Heads up! Crocs like to go climbing

Scientists get a closer look at tree-scaling crocodiles and alligators, and why they seek higher ground.

Alligator in a tree
An American alligator sits on a tree branch in Mississippi. Kristine Gingras

Crocodiles are majestic, powerful creatures that can grow up to 23 feet long. Oh, and they could pretty much snap you in half with one well-timed munch. It's one thing to admire these animals at ground level, where you can keep an eye on them. It's another to imagine them dangling above you in a tree canopy. As it turns out, crocs and alligators have a hunger for heights.

The news of the proclivity for these large aquatic reptiles to shimmy up trees comes from a team of researchers and their paper titled "Climbing behavior in extant crocodilians" from the journal Herpetology Notes.

The scientists gathered data on crocodile climbing behaviors from anecdotes, previously published sources, and new observations. The conclusion is that, "...climbing behaviour is common among crocodilians and might have multiple functions." Those functions may include basking to regulate body temperature and surveillance of the area. Scaring the wits out of some people is just an unintended side effect.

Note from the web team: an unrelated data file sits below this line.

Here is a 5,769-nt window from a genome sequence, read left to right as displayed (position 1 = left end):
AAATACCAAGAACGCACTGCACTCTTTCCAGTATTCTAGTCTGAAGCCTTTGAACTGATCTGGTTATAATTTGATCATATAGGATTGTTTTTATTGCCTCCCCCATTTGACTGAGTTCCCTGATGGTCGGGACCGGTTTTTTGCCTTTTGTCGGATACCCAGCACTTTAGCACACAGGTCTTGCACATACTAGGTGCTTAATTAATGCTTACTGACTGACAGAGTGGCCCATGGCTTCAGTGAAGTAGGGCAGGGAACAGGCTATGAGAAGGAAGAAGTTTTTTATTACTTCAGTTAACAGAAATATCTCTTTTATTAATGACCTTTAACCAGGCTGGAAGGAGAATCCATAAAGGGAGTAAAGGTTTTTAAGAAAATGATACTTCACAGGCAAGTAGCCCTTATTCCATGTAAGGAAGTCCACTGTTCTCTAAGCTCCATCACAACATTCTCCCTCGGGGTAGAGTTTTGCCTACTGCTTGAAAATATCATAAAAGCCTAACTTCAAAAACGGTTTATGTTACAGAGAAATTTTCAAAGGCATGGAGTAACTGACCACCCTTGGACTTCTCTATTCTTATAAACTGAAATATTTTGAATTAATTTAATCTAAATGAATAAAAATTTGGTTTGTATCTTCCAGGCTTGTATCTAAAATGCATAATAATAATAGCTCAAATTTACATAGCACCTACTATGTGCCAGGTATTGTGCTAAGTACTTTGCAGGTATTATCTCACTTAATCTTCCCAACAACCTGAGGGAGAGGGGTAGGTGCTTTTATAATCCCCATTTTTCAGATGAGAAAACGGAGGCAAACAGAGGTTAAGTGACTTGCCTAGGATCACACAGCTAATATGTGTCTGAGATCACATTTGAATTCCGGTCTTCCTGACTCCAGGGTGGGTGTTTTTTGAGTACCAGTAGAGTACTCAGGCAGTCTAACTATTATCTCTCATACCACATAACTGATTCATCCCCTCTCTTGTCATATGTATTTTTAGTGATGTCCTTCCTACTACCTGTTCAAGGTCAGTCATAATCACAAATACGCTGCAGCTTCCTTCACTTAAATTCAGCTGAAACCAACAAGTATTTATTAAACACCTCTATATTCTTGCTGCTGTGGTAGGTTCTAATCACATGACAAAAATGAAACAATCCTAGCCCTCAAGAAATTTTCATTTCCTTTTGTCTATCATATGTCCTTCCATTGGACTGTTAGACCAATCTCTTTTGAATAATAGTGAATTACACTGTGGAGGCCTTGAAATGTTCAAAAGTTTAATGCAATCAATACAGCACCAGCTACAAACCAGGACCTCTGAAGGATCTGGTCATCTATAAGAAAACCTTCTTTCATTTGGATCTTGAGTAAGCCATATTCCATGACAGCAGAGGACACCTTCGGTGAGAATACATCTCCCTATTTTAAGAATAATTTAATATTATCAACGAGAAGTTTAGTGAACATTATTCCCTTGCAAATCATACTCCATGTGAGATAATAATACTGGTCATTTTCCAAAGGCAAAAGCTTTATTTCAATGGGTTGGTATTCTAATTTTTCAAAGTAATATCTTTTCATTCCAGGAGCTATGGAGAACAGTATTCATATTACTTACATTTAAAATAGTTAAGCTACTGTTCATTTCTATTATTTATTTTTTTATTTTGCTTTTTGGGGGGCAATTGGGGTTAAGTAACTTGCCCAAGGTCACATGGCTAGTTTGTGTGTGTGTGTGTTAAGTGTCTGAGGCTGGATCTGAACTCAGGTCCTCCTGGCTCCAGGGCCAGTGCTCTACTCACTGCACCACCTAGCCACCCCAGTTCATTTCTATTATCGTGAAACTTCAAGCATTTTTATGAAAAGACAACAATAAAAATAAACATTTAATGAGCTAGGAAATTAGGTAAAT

So why haven't we been alerted to this before? It turns out that the tree-climbing reptiles are shy. When approached, they plop into the water, meaning you really have to sneak up on them to observe the behavior.

The revelation that crocs go climbing may help scientists gain a greater understanding of the behaviors of extinct animals. Just because an ancient croc-like skeleton fossil doesn't look like it would have crawled up a tree trunk, doesn't mean it didn't wander up into the leaves from time to time.

If it's any consolation, the scientists note that smaller and less heavy reptiles are most likely to go climbing, while the big bruisers stay grounded. The paper concludes that, "Despite lacking any morphological adaptations for climbing trees, crocodilians are capable of entering arboreal environments within the limits of their locomotory abilities, and in some cases might spend considerable time high above ground."

(Via Wired)

About the author

Freelance writer Amanda C. Kooser covers gadgets and tech news with a twist for CNET's Crave blog. When not wallowing in weird gadgets and iPad apps for cats, she can be found tinkering with her 1956 DeSoto.

 

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